Power, thuggery and bad manners

A few days ago, I picked up on the FT’s account of life in the Number Ten bunker, and in particular on Gordon Brown’s brutish way with his subordinates. This post was picked up by Wilks in a post entitled “The Arrogance of Power” which, in turn, pointed to an excellent blog post by Willem Buiter, a leading economist who is a former member of the Bank of England’s Monetary Policy Committee. Professor Buiter has a more general theme, namely the fact that the UK Treasury (which nurtured Brown during the ten years that he lurked there, lusting after the premiership) is a bad case of instutionalised arrogance, rudeness and casual brutality. As a department, he writes, the Treasury

is institutionally nasty. It ever was thus. The Treasury is ruthless, and at times unprincipled and unscrupulous in the pursuit of what it wants. Its indifference to the collateral damage this may cause to people’s reputations, self-esteem and feelings is legendary and well-documented. Recent examples include letting former Governor of the Bank of England, Eddie George and current Governor Mervyn King twist slowly in the wind – unnecessarily dragging out the decision on their reappointment when they were up for reappointment at the end of their first terms as Governor. Apart from being rude and kak-handed, it also did nothing to promote financial stability, especially in the case of Mervyn King’s reappointment, which came at the high of the North Atlantic area financial crisis.

He goes on to expound on another case-study of this kind of behaviour — the treatment of the Bank of England’s Deputy Governor.

A particularly distasteful example of unscrupulous and gratuitously nasty behaviour by the Treasury was the manner in which it orchestrated the leaking of the announcement of Sir John Gieve’s departure from the Bank of England. That departure itself, whatever the legal niceties, amounted in substance to the constructive dismissal of the Deputy Governor. The job description of Deputy Governor for Financial Stability was being redefined and enhanced. The new job would go into effect in the Spring of 2009. His existing job would expire at that point. He would therefore not be able to serve out the remaining two years of his five year term. He would not be appointed automatically to the new enhanced Deputy Governor for Financial Stability position, but would have to apply for the job like any other candidate. In the future, all MPC positions, including the executive positions, will be advertised – a distinct improvement over the current grab-bag approach.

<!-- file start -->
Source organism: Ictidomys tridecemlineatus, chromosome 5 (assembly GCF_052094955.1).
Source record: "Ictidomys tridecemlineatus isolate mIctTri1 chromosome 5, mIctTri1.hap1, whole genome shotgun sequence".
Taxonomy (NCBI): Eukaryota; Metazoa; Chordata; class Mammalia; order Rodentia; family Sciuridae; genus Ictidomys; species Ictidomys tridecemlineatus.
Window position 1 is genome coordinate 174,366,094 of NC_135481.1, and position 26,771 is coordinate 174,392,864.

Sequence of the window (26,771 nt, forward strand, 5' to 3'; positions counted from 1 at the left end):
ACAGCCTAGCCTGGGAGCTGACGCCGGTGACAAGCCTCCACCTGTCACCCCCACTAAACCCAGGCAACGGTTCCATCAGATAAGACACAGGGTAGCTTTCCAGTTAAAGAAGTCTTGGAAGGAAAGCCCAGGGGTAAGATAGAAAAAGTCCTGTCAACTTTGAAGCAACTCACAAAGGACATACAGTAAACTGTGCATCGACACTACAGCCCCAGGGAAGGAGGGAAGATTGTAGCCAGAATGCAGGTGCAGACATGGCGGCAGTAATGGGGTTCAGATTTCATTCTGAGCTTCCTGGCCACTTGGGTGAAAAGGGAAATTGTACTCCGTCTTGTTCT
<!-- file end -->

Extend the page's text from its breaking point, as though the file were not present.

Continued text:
Having been found surplus to requirements by the Treasury, it was agreed that Sir John’s departure in the Spring was to be announced on June 19, 2008, the day following the Mansion House dinner with the traditional speeches by the Governor and the Chancellor. His leaving was to be announced as part of a longer message containing details of sweeping changes to the Bank’s financial stability structure. The substance of that message is contained in the Chancellor’s letter of June 19 2008 to the Chairman of the Treasury Committee, John McFall. Instead, the forces of darkness in the Treasury leaked the news of Sir John’s resignation during or just before the Mansion House dinner on June 18 – a dinner attended by Sir John. He was texted or e-mailed the news of the leak and spent most of the rest of the meal working away on his BlackBerry to put together a press statement. It was undignified, embarrassing and pointless. The leak was planned, intentional and deliberate.

This crass behaviour reflects a basic lack of class and manners.

It does indeed. It’s par for the course for New Labour — as anyone who crossed Alastair Campbell when he was Tony Blair’s spinmeister will testify. Buiter makes the point that the New Labour crowd have a visceral hatred of toffs like John Gieve, who just happened to have been educated at Winchester and New College, Oxford.

But it’s not just confined to HM Treasury. Appalling behaviour is regularly tolerated in companies too — and indeed celebrated by the mass media. Witness the celebrity status now enjoyed by Sir Alan Sugar, a barrow-boy-turned-entrepreneur who has become the star of a popular TV show, The Apprentice. Or the gibbering rages of Microsoft CEO Steve Ballmer, who reportedly once threw an office chair at a Microsoft subordinate who had the temerity to announce that he was leaving to join Google. Bill Gates is likewise celebrated in the media for his inexcusable rudeness. His stock line “That’s the stupidest thing I’ve ever heard!” is endlessly (and admiringly) reported. The gibbering rages of Oracle boss, Larry Ellison, (whose curious habit of collecting F16 fighter bombers also appeals to reporters seeking a bit of colour) are also the stuff of admiring legend. And as for Steve Jobs…

It’s time we stopped worshipping these vulgar, undisciplined, ego-maniacal brutes. Apart from anything else, their companies tend to become corporate extensions of their founder’s infantile personalities. And that can lead to them becoming major public nuisances — as in the case of Microsoft. Verbal abuse of subordinates who cannot answer back is no different from thuggish bullying in school playgrounds. And should be treated accordingly.